The debate that began with the introduction of a new Investigatory Powers Bill in the Queen’s Speech earlier this year is still raging. It raises a number of questions about exactly how online communication and security is able to be maintained and protected when you consider the reduction in encryption that is being introduced. By providing virtual back doors across the digital world can you ever really have a secure network? And does unveiling the threats that encryption covers up outweigh the potential risks for personal data? The argument is likely to continue for some time.
One of the biggest risks comes from storage. It has been assumed that the telecoms and internet providers will be the ones asked to store and protect the vast quantity of personal communications that will be required to enable the success of such a bill. Emails, social media activity, text messages, voice calls and browsing are all areas that will require ‘secure’ storage. Are they up to the task, and should they even be responsible?
State mandated backdoors and data retention rulings are likely to see large businesses leave these shores, with intellectual property, audit information and confidential data all under threat of exposure thanks to the government’s new legislation. A huge drop in corporate taxes and jobs would be inevitable, with major headquarters moving to more secure locations.
It would also mean the end for online banking and digital communications that rely on passwords or PIN codes, with security severely compromised. Pattern recognition for authentication is a cheap and reliable alternative, but a major lifestyle change.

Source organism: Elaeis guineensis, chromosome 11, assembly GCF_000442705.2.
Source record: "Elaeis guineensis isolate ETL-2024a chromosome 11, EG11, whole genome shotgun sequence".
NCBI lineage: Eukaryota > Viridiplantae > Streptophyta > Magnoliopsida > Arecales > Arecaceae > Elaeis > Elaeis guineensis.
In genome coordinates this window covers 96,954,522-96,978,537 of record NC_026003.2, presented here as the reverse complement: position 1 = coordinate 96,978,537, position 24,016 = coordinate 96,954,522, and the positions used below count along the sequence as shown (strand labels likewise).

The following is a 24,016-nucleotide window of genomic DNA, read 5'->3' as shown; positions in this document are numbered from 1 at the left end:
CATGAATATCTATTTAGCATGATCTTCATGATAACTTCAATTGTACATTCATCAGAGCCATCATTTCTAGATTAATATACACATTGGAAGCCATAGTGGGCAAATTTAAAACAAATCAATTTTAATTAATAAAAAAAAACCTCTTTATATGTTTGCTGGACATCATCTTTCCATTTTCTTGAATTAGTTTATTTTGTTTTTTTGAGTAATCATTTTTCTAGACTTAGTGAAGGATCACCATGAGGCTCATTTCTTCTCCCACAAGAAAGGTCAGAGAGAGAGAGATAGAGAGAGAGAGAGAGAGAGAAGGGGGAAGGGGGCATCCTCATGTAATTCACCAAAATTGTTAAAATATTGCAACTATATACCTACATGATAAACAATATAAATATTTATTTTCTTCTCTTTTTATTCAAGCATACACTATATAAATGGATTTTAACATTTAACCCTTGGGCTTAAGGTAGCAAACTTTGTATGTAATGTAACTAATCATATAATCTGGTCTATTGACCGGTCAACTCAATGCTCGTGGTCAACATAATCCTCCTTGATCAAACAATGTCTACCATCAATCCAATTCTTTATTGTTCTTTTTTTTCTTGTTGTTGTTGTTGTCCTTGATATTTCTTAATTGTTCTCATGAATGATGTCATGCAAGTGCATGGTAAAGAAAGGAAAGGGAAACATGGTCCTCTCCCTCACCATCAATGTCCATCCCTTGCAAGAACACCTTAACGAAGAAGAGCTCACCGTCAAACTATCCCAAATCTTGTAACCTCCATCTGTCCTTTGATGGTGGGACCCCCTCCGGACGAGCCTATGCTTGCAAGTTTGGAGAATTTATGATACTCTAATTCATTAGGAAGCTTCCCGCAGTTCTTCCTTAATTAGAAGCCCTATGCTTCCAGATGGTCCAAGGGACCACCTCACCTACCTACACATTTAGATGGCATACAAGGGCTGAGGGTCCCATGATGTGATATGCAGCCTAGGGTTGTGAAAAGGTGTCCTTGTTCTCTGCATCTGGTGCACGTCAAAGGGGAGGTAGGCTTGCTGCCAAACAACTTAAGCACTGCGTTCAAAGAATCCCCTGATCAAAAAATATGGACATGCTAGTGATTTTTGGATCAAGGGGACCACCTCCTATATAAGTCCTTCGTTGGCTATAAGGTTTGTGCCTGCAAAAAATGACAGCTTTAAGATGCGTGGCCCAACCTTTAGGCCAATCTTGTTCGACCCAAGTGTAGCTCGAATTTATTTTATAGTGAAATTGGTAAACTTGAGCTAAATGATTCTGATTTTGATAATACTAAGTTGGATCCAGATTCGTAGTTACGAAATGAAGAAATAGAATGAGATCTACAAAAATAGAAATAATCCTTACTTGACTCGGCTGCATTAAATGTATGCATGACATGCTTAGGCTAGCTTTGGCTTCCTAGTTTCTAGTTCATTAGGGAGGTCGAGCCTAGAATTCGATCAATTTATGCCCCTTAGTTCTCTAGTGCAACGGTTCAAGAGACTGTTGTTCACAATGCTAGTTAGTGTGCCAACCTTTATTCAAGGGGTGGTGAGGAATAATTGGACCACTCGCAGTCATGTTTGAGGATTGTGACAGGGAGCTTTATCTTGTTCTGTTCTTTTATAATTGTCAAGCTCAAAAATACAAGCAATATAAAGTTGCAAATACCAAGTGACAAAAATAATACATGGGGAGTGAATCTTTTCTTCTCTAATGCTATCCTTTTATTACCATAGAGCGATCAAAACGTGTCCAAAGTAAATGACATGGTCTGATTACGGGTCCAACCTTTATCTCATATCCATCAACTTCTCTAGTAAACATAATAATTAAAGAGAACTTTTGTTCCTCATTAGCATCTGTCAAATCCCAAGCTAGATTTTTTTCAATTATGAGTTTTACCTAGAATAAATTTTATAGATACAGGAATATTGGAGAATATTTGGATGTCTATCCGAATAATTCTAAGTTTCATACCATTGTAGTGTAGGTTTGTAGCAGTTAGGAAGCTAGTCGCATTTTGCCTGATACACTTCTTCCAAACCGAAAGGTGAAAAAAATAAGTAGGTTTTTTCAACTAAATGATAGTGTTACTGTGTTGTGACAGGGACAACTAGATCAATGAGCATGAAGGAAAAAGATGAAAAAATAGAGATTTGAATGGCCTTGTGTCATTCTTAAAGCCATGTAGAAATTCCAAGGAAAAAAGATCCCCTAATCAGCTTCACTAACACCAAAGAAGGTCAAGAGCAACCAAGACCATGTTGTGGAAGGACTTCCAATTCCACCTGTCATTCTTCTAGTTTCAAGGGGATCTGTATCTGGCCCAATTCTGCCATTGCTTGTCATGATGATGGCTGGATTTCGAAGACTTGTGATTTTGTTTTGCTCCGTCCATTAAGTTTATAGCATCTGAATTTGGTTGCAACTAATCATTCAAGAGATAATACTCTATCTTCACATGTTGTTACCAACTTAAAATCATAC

One inevitable change should the bill be continued will be the introduction of Server Cloaking to more and more businesses who do stay put. Cloaking protects by making the servers ‘go dark’, meaning you are able to hide them and therefore keep them secure. Only those who are allowed visibility will be able to see the server, making them impossible to hack. Whether on-site or cloud based, Server Cloaking deploys without disruption to your infrastructure, protects data in motion and quickly reacts and adapts to critical requirements. At Digital Pathways we use a product named Stealth, an innovative, software-based security solution.
Giving companies this additional security allows them to remain protected against the risks that new legislation will inevitably bring and keep themselves and their data well hidden. The hackers that this bill is intended to protect us from will adapt, as ever, leaving only small time crooks and, importantly, the public to suffer. By taking the added measure of installing Server Cloaking, you are able to make sure that once the ‘baddies’ do adapt, it is not your servers that suffer.